Yes, I actually said that yesterday. I am starting to sound more and more like one of those stereotypical old-maid librarians every day. This is not something they have taught me at library school - I think it just comes naturally.
The scenario: I'm coming back to my office, which is located in the basement of a branch of the Toronto Public Library, from a coffee break. Two kids are fooling around on the wheelchair ramp outside the library. Nothing unusual there - they love to run up and down the ramp and coast their bikes and skateboards down it. I remember doing the same thing when I was kid, at the Chalet Park Lane in Greenfield Park, except that particular ramp went up at right angles in order to discourage that kind of behaviour (I used to do it anyway).
Anyway. The kids seem to be arguing over the contents of a clear plastic bag, the kind you put fruit in at the grocery store, that's lying on the ground at the bottom of the ramp. One kid is standing over the bag. The other kid is on his bike at the top of the ramp. I look at the bag, and something small and brown is moving around inside of it. What the...
I march over. "What's going on here? What's in the bag?"
"It's a bird," the kid closest to me offers. His friend, on the bike at the top of the ramp, has disappeared.
It's a tiny sparrow - the smallest sparrow I have ever seen. I reach into the bag and lift it out. It's so small it fits in the hollow of the palm of my hand. It's completely feathered, just small. A baby yet. "It's a baby sparrow," I say (yes, there's always a time for an ornithology lesson). "Why is it in a plastic bag?"
"We didn't want to touch it," says the kid.
"It's not true that touching a baby bird means that its parents won't take it back," I tell the kid. "It will die if you keep it in the plastic bag. Where did you find it?"
"On High Park Avenue."
"*Where* on High Park Avenue?"
"In the street."
High Park Avenue is four blocks away. I have to get back to work, I can't walk up and down High Park Avenue with a sparrow, trying to figure out where these kids found it. So I say, "Well, you were right to take it out of the street. But the next time you find a baby bird in the street, you should put it under the nearest tree, out of the sun, so its parents can find it. What were you planning to do with it?"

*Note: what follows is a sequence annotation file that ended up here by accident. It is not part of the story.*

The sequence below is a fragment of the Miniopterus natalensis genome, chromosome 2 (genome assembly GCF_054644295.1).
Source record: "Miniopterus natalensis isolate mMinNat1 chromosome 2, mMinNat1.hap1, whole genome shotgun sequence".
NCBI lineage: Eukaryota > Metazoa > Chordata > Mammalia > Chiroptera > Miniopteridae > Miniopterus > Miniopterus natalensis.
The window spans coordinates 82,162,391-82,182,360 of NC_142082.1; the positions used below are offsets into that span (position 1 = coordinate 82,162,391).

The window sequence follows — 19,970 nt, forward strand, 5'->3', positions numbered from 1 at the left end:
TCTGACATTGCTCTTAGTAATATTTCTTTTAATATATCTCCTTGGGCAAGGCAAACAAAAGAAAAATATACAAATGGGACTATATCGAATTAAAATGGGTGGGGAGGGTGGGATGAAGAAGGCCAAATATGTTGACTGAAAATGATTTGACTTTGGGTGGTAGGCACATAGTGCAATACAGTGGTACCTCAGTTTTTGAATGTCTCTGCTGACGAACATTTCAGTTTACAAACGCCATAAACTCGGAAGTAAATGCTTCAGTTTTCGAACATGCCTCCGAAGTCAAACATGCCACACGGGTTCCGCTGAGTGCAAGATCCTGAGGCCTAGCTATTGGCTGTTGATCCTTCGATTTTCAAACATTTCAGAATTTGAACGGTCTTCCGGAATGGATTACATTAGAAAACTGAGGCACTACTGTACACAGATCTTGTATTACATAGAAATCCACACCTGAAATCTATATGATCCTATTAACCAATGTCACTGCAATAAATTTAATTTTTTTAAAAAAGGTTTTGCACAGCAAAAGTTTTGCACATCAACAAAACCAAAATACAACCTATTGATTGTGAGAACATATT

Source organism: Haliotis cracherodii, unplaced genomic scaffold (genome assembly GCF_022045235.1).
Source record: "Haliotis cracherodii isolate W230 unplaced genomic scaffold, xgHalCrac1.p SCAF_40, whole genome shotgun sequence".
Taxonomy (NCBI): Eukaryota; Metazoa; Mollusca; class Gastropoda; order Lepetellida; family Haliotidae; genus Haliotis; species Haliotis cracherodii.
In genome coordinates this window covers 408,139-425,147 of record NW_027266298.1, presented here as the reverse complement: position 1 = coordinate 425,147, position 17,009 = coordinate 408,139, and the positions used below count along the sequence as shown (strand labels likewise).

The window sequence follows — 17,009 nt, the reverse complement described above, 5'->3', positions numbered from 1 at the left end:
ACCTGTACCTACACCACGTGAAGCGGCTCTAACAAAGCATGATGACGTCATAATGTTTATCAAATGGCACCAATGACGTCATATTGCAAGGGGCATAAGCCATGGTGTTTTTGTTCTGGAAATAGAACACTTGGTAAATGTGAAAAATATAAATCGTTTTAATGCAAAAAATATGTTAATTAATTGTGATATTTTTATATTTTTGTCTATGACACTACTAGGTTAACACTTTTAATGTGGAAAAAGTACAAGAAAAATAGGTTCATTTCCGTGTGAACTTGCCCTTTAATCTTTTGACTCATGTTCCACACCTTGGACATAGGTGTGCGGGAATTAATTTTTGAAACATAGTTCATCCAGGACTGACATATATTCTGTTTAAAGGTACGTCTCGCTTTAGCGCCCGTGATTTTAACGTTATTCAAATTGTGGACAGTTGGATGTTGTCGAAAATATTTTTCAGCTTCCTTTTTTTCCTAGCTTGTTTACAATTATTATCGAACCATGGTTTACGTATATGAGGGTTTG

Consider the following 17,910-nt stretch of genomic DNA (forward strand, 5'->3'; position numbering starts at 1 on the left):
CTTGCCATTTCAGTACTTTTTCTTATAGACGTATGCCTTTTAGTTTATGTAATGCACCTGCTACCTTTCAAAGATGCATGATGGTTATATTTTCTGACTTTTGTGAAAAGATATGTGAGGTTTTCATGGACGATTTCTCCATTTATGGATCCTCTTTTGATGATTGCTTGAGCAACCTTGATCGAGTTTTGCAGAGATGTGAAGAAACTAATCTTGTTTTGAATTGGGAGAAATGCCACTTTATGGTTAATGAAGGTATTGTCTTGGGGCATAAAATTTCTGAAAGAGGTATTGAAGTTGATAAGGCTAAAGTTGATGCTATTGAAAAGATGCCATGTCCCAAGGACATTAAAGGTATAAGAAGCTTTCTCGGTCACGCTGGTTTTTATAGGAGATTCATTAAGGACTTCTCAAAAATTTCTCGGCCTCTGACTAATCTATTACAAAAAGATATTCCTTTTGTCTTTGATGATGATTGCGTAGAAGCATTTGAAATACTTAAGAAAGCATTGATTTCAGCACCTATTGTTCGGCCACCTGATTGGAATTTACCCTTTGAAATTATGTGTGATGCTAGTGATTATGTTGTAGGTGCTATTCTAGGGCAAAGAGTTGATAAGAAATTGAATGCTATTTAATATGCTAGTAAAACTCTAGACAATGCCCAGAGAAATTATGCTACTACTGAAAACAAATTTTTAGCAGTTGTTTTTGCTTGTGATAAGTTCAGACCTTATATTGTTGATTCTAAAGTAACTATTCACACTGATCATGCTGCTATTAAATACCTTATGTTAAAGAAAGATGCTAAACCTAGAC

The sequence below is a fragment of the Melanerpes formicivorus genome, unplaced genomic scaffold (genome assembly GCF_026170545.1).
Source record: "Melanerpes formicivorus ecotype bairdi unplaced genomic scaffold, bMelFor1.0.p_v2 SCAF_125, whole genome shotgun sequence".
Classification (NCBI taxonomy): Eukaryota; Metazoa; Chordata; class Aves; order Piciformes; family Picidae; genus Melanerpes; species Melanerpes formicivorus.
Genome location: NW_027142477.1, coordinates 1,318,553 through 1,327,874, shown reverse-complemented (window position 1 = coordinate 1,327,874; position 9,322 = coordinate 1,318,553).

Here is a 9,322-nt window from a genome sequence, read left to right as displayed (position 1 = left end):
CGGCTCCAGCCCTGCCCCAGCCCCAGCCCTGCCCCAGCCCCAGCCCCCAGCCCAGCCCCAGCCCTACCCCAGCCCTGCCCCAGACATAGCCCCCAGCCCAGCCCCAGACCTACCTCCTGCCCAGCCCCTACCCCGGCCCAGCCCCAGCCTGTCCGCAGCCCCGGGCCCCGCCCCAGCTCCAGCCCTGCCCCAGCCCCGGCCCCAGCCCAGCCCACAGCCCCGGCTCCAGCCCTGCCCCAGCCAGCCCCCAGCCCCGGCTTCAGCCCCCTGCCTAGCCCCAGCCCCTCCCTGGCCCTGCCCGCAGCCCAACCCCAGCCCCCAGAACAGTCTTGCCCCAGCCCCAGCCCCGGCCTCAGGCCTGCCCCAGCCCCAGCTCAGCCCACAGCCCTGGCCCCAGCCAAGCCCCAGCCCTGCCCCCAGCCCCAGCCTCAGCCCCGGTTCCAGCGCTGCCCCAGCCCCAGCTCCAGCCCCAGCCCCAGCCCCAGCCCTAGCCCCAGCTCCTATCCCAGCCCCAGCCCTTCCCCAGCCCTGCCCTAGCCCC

"We're taking it to the library."
I can just imagine the harried librarians upstairs in the busy library pointing to the door when this kid comes in with a baby sparrow in a plastic bag and saying: "Out!" So to save the kid the trouble of going in there, I tell him right there, at the bottom of the ramp, that "Sparrows do not belong at the library."
"Look," I say, "I have an office downstairs. I can take the sparrow. I will look after this for you, OK?"
So I brought the sparrow to the basement, to the historical society office and archive where I work. And I put it in a basket and put the basket under my desk, where it is cool and dark. I called the Toronto Wildlife Centre. They said, "Don't feed him or give him water. Bring him in!" Problem is, they're up at Keele and Sheppard, and I don't I have a car. Phil has a car, but he's at work.
So I work. For four hours, I research and enter lot and plan numbers and 1906 City Directory information into a database with a hungry, loud fledgling sparrow in a basket under my desk. CHEEP! CHEEP! CHEEP! "Shhh," I say, "you're going to get us all in trouble!" I have probably broken every rule about animals and the library, all for a sparrow so small it fits in the hollow of the palm of my hand.
Phil comes. He is skeptical about the sparrow's chances of survival, and about all this fuss, this driving up Keele in rush hour, in 30C heat with no A/C, for a tiny sparrow who can hardly stand up, who still has baby down on its back under its wings. "No, he'll be fine," I said. "Look, he's a fighter! He's been cheeping for four hours without stopping." The sparrow reminds me of Baby Leo, now 8 months old, who, at 6 months, screamed for an hour and a half, without stopping, while in my care. And Leo is doing fine.
So we drive up to the Toronto Wildlife Centre. The sparrow cheeps the whole way, in a basket on my lap. The kind Wildlife Centre people take him for me, have me fill out a form. The woman helping me says to her colleague, "Erin, this is the sparrow in the plastic bag case." Erin looks up at me and says, "Oh, the SuperLibrarian! Thank you so much for stopping those kids!"
Just doin' my job.